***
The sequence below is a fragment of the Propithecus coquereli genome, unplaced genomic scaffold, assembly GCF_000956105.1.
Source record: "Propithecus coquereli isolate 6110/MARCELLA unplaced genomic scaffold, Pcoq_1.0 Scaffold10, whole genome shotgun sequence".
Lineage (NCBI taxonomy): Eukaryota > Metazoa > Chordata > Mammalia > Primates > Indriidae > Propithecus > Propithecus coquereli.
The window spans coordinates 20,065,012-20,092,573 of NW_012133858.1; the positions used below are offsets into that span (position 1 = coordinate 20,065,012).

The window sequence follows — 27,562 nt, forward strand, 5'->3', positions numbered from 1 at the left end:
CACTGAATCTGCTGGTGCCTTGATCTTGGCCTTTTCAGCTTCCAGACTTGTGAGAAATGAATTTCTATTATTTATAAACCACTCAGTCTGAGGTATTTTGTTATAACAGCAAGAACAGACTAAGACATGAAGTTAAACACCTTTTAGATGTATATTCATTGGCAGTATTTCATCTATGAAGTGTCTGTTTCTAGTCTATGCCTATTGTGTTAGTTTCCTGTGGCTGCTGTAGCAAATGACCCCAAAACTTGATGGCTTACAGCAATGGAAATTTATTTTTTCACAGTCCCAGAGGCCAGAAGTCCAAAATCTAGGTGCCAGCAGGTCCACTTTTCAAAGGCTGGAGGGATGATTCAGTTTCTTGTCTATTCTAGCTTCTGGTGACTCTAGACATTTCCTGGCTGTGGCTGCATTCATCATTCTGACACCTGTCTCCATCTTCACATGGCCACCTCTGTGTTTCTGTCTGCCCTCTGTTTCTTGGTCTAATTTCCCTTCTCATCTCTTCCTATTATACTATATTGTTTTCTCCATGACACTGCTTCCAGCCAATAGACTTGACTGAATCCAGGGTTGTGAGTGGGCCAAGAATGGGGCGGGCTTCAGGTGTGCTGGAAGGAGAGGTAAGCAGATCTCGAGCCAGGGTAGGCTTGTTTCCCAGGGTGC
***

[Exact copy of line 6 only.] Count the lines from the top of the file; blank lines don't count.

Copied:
CACTGAATCTGCTGGTGCCTTGATCTTGGCCTTTTCAGCTTCCAGACTTGTGAGAAATGAATTTCTATTATTTATAAACCACTCAGTCTGAGGTATTTTGTTATAACAGCAAGAACAGACTAAGACATGAAGTTAAACACCTTTTAGATGTATATTCATTGGCAGTATTTCATCTATGAAGTGTCTGTTTCTAGTCTATGCCTATTGTGTTAGTTTCCTGTGGCTGCTGTAGCAAATGACCCCAAAACTTGATGGCTTACAGCAATGGAAATTTATTTTTTCACAGTCCCAGAGGCCAGAAGTCCAAAATCTAGGTGCCAGCAGGTCCACTTTTCAAAGGCTGGAGGGATGATTCAGTTTCTTGTCTATTCTAGCTTCTGGTGACTCTAGACATTTCCTGGCTGTGGCTGCATTCATCATTCTGACACCTGTCTCCATCTTCACATGGCCACCTCTGTGTTTCTGTCTGCCCTCTGTTTCTTGGTCTAATTTCCCTTCTCATCTCTTCCTATTATACTATATTGTTTTCTCCATGACACTGCTTCCAGCCAATAGACTTGACTGAATCCAGGGTTGTGAGTGGGCCAAGAATGGGGCGGGCTTCAGGTGTGCTGGAAGGAGAGGTAAGCAGATCTCGAGCCAGGGTAGGCTTGTTTCCCAGGGTGC